4. Begin Sharpening at the Shortest Cutter
Find the chain’s shortest cutter blade, which are the ones with flat tops. With the chainsaw sharpener, you will want to start here. You can begin with any tooth on the chain if the cutters are of the same height. To ensure that you continue to work in the same chainsaw chain direction, mark the first tooth you sharpen with a pencil, marker, or even nail polish.
5. Stroke the Teeth at an Angle
Insert the file into the cutter’s head’s notched area. Slide the file across the teeth, slightly twisting it to produce friction as you go. Hold the file at the same angle that the notch was first ground or most recently filed. Regarding assistance in calculating the correct angle, consult a chart for chainsaw sharpening angles. File each subsequent cutter around the chain starting from that first one.
6. Sharpen the Other Side of the Chain
Reverse the saw now, and start filing each of the teeth you ignored during your initial pass. The flat tops of all the cutters should be roughly the same length when you’re done.
7. Check Your Depth Gauges
Lastly, check the rakers, which are the curved links between the cutters. Each raker, also known as a depth gauge, should be shorter than the neighboring cutter. If you come across a depth gauge whose height is higher than the cutter closest to it, file down the raker until it is about 1/10 of an inch lower in height.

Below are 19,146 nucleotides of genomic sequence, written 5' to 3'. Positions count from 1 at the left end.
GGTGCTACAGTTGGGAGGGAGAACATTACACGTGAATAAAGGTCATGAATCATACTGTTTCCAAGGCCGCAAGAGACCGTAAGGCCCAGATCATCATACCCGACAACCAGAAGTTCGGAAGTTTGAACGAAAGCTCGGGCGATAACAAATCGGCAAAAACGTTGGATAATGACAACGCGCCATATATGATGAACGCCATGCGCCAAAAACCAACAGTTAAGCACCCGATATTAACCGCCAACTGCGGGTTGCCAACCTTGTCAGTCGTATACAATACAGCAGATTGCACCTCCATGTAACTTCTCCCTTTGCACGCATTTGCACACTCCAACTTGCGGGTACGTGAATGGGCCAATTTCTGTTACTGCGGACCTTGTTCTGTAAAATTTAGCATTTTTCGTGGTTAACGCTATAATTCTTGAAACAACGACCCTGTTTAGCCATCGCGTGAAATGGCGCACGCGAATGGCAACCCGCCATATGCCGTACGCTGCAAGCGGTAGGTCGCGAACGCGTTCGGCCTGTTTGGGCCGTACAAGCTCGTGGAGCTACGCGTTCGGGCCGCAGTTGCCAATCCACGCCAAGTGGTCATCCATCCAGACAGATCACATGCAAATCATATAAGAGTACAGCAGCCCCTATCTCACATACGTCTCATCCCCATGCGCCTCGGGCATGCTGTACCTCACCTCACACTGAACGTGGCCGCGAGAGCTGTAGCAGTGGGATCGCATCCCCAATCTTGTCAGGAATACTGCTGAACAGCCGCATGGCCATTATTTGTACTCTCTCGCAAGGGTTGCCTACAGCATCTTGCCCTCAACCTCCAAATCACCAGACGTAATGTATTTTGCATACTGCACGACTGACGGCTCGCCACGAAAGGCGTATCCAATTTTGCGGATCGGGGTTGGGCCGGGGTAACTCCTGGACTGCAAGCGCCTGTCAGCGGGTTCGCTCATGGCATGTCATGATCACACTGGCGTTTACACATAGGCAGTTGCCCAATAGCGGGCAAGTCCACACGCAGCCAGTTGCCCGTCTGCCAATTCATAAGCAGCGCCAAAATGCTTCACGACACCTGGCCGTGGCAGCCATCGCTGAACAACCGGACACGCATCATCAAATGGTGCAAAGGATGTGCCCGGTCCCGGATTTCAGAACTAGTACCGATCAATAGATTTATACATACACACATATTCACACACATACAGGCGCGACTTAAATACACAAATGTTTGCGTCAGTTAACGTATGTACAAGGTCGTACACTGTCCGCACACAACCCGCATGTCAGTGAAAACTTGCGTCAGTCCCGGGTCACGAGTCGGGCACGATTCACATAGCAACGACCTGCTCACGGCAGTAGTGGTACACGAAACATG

Electric Chainsaw Sharpeners
If you’re using an electric chainsaw sharpener, you’ll need to measure the chain’s pitch and gauge in order to choose the right sharpening stone for your chainsaw and the right tooth angle.
To hold the chain in position, set it on the sharpener and tighten the vise. You can lower the grinding wheel to the chain to sharpen the current cutting tooth once all the angles have been set in accordance with the grinding angles chart, which is usually included with an electric chainsaw sharpener.
To align the next cutting tooth, loosen the vice and slide the chain; once the tooth is lined up, tighten the vise and sharpen it with the grinding wheel. I’ll leave you with these 3 important tips if you’re using an electric chainsaw sharpener:
- For the proper sharpening configuration, always measure the chainsaw chain and consult the product handbook.